By Jeannie Lancaster, Reporter-Herald Staff Writer
It’s that time of year again. The kids are back in school. The leaves will soon be changing, and before we know it, flu season will be upon us.
But instead of just sitting back and dreading its advance, there is something one can do to take action — get the shot.
Flu vaccinations are now available in most doctor’s offices, pharmacies and public health agencies.
Understanding the importance of flu vaccination, Northern Colorado Rehabilitation Hospital in conjunction with Northern Colorado Long Term Acute Hospital is offering a limited number of free flu shots to local residents on Tuesday, Sept. 20, from 9 a.m. to 6 p.m. Participants must be 18 years of age or older.
Free vaccinations will be limited to the first 180 registrants. Registration will be taken through Sept. 18. To schedule a vaccination time, call 970-619-3400.
“We do this yearly,” said Kristin Klipp, marketing coordinator for the two hospitals. “We’re really hoping to fill those spots this year. We give to the community by keeping the community well.”
Dr. Nathan Swartz, staff physician at the two hospitals, noted that the reasons for individuals to get a flu shot are two-fold. “First, to prevent them from getting the flu virus, but also to prevent them from spreading it to those who are at risk for developing complications from the flu. This includes older individuals, the young, those who are immune compromised and individuals with multiple medical problems.”
The Larimer County website notes that, “Every year an estimated 20,000 children younger than 5 years old are hospitalized from flu complications like pneumonia.”
Swartz, Larimer County and the Centers for Disease Control and Prevention (CDC) all stress the importance of those 6 months and older getting the vaccination. Some children may require two doses of the vaccine.
The CDC also recommends that, “This season, only injectable flu vaccines (flu shots) should be used. Some flu shots protect against three flu viruses and some protect against four flu viruses.”
In a change from past years, the CDC is recommending that the nasal spray flu vaccine (live attenuated influenza vaccine or LAIV) not be used during the 2016-17 influenza season, “because of concerns about this vaccine’s effectiveness.”
Is there a chance you may still get the flu, even if you have had the vaccination? Yes. It takes two weeks after the shot for the body to build up the antibodies that provide protection. If you are exposed before or during that two weeks, you can still get the flu. Also, you may be exposed to a flu virus that is not covered by the vaccine. Extensive research goes into choosing which viruses to target, but the CDC points out, “Flu vaccination is not a perfect tool, but it is the best way to protect against flu infection.”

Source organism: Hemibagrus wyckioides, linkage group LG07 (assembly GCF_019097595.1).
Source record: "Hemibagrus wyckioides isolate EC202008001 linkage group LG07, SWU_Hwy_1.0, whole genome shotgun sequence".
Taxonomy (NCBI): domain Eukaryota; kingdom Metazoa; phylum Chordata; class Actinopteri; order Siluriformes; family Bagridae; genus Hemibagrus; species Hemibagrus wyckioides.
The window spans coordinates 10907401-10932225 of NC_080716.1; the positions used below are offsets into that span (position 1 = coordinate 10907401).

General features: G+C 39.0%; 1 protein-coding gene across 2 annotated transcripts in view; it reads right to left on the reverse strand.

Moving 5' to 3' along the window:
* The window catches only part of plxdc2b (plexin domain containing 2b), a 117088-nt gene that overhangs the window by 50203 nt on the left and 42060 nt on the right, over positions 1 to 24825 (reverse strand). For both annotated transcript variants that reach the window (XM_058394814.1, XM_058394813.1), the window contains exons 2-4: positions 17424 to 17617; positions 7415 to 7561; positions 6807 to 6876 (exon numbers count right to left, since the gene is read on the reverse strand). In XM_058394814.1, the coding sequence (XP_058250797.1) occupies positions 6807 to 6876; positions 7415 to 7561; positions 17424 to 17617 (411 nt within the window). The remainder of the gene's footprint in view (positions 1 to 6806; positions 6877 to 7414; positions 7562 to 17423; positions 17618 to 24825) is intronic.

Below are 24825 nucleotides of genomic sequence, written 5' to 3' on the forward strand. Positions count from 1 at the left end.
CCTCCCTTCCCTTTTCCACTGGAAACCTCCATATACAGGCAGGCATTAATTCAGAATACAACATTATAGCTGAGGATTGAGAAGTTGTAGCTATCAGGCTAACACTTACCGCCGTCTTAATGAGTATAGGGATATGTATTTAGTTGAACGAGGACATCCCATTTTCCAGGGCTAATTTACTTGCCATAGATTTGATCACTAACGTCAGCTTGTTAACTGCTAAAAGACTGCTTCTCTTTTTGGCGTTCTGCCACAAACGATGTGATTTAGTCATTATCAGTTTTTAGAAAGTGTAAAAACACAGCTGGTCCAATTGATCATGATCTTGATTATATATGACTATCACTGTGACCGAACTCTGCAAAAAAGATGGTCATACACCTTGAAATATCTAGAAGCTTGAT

There is often confusion about what the flu really is. One thing that can add to the confusion is that, “the flu can affect different people in different ways,” said Swartz.
“‘Stomach flu’ is a popular term for stomach or intestinal disease, whereas the flu is a respiratory (lung) disease,” wrote the CDC. “People who have the flu often feel some or all of these symptoms: fever, headache, extreme tiredness, dry cough, sore throat and muscle aches. Nausea, vomiting and diarrhea also can occur with flu, but are more common in children than adults.”
If you do suspect you have the flu, especially if you are at high risk for complications from the flu, check with your health care provider. He/she may run a test to determine if you truly do have the flu. If so, an antiviral drug may be prescribed. The CDC noted that these drugs work best if they are started within two days of getting sick.
Getting a flu vaccination is the most important step you can take to prevent yourself from getting the disease. To help prevent spreading the disease, if you are ill, stay away from sick people and those who are at high risk for complications such as babies under 6 months of age, who cannot receive the vaccination. If you have the flu, stay home from work and school.
It’s impossible to predict what this flu season will be like, but a few headlines from last year’s flu season provide a powerful insight into the impact the flu has had previously in Northern Colorado. Among them: “Severe Flu Season Hits Elderly Hard in Larimer County,” “Colorado in Grip of Widespread Flu Outbreak” and “Larimer County’s Young Hit Hard by Flu.”
Photo credit: Medical assistant Lindsay Cooper gives Jaxon Cabrera of Loveland a flu shot at the Banner Medical Clinic in this file photo from January 2013. (Jenny Sparks / Loveland Reporter-Herald file photo)